"We won’t leave until we’re paid” – workers on Georgian section of Baku-Tbilisi-Kars railroad on strike
For more than a month now, construction work has been almost completely suspended on the Georgian section of the Baku-Tbilisi-Kars railway,
The reason is that for four months, Azerbaijani company Demiryol has not paid the wages of workers working on the construction of the road.
The company acknowledges its debt and is not refusing to pay up, but has not named specific dates for when it will be able to pay workers.
The workers fear that the company, which under its current contract will soon have to leave Georgia, will not pay them their salaries.
On July 23, the workers stopped dealing with cargo coming in from Turkey at the Akhalkalaki station and resumed only after another promise from the company that the debt would be repaid in the coming days.
The Baku-Tbilisi-Kars railway is part of an international ambitious project, the idea of which is to connect the railways of Azerbaijan and Turkey through Georgia – and thus create a cheaper and shorter alternative transport corridor from Central Asia through the South Caucasus to Europe.
A large piece of this strategically important road passes through the Georgian region of Javakheti, which is predominantly populated by ethnic Armenians.
Residents of Javakheti were initially against the project – the main problem for the local Armenian population was that the Baku-Tbilisi-Kars route focuses on Azerbaijan and excludes Armenia.
Moreover, the railroad had to go through the most fertile of local lands – sown fields and pastures.
However, the prospect of creating jobs in a region where there is staggering unemployment outweighed all the disadvantages.
Even before the construction of the Baku-Tbilisi-Kars railway, the government promised that many jobs would appear for the residents of Javakheti in construction and later with operation.
People expected that in terms of employment, the project would serve as a substitute for the former Russian military base, where many of the local population were formerly employed.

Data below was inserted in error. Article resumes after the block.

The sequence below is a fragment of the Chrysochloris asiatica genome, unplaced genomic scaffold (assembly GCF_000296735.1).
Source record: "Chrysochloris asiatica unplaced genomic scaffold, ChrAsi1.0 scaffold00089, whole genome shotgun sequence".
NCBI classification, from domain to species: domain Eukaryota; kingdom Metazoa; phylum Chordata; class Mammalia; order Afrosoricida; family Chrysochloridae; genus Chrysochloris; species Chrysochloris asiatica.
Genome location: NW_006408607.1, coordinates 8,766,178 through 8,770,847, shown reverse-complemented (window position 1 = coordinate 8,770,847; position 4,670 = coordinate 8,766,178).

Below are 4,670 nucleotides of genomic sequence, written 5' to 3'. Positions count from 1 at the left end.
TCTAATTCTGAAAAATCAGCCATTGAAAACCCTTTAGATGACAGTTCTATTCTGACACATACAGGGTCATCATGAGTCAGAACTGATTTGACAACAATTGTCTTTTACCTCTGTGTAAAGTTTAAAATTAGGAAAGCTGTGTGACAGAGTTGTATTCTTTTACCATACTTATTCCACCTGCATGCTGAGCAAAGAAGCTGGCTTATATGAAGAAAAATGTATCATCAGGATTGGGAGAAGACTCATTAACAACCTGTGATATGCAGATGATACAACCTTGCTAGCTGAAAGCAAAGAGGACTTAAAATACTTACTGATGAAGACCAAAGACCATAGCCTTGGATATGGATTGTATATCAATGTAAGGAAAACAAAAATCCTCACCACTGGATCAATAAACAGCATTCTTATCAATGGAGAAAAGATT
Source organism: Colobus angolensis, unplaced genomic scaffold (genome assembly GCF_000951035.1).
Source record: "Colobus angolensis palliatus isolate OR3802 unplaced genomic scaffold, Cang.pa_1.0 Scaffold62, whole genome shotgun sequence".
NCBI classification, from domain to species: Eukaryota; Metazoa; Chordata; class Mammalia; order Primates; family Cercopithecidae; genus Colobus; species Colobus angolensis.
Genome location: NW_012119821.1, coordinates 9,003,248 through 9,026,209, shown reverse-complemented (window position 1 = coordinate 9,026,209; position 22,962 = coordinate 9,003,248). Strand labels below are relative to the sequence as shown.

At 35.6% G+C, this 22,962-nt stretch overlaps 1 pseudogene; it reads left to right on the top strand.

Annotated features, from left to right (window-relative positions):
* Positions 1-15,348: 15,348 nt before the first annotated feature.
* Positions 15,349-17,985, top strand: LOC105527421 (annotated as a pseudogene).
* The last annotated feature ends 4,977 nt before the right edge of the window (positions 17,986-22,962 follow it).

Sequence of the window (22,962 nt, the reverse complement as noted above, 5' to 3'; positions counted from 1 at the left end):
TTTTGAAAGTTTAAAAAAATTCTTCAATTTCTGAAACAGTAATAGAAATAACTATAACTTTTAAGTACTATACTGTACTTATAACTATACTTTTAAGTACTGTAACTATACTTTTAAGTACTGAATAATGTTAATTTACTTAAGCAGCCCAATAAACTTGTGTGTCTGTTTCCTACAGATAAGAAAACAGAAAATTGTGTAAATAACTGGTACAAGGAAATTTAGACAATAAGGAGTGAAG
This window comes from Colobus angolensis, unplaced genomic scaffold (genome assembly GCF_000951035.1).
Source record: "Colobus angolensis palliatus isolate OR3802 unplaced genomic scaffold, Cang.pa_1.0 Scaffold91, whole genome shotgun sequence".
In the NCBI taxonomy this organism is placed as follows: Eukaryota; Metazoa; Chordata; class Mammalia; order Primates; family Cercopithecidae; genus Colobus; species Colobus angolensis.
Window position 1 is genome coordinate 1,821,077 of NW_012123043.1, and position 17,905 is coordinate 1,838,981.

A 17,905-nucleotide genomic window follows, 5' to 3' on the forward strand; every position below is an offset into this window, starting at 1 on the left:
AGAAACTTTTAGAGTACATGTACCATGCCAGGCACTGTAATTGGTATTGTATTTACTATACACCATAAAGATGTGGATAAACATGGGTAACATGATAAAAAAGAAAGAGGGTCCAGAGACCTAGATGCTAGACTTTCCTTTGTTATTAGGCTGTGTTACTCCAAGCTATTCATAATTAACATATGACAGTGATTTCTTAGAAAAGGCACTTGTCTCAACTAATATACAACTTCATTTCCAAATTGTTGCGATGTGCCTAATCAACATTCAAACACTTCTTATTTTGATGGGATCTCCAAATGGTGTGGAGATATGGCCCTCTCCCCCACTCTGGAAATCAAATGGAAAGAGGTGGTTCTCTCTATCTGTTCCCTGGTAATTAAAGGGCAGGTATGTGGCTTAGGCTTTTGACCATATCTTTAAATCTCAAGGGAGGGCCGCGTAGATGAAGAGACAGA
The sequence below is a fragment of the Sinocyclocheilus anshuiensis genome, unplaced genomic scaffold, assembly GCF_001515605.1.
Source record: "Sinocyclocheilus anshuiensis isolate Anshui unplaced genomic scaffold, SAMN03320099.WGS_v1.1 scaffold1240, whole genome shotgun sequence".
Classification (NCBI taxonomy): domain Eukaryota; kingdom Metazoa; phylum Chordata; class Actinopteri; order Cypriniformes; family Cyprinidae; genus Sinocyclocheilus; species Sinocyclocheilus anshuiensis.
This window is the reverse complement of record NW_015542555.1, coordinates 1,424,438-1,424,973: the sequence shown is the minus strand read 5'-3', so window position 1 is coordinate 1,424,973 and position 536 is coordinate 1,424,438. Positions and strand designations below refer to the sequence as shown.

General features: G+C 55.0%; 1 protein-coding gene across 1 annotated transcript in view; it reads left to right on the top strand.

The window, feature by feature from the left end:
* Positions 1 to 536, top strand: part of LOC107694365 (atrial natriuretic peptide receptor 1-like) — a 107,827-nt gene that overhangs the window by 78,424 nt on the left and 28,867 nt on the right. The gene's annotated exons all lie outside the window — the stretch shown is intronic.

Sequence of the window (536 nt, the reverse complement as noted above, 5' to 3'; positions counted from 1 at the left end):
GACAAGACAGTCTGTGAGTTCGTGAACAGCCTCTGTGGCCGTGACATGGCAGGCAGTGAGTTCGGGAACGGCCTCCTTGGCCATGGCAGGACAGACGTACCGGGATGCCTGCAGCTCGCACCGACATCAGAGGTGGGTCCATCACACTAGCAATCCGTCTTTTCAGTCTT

However, the local population says they have been largely deceived, claiming that Azerbaijani and Turkish companies hire ‘their own’ people in the region.
“No local Armenians are hired. They bring their own Azerbaijani workers from Baku and Marneuli [ed. A region of Georgia settled largely by ethnic Armenians]”, locals says.
Residents of the village of Kulalis in the Ninotsminda District – where the railway runs through fields – the total number of workers amongst the local population does not exceed twenty people – and from their village alone, just eight.
One of them is Ashkharabek Khachatryan. He is 30 years old. Ashkharabek has worked from the very beginning of the construction of the railway as a welder.
He is the only breadwinner of a family of ten members. His parents are retired, his brother and wife are disabled, and they are raising 4 children. His wife recently underwent an operation, now she is unable to work even on the field. The large family has been waiting for four months for Askharabek to be paid.
Demiryol owes him about 6,000 lari, a bit more than $2,000.
“The Georgian branch of this company will soon close and leave Georgia, and Turkish company Polat will come instead. It is clear that Polat will not close the debt of another company. Who will help us?”, Ashkharabek asks.
In the village of Kulalis, Ashkharabek is not the only one waiting for his salary.
Vladimir Arabian transported stones and sand for 80 lari a day with his own truck. He has also gone on strike and for the third day not gone to work.
“I not only spent my time working, but also crashed my truck. How much can you work without money?” says Vladimir.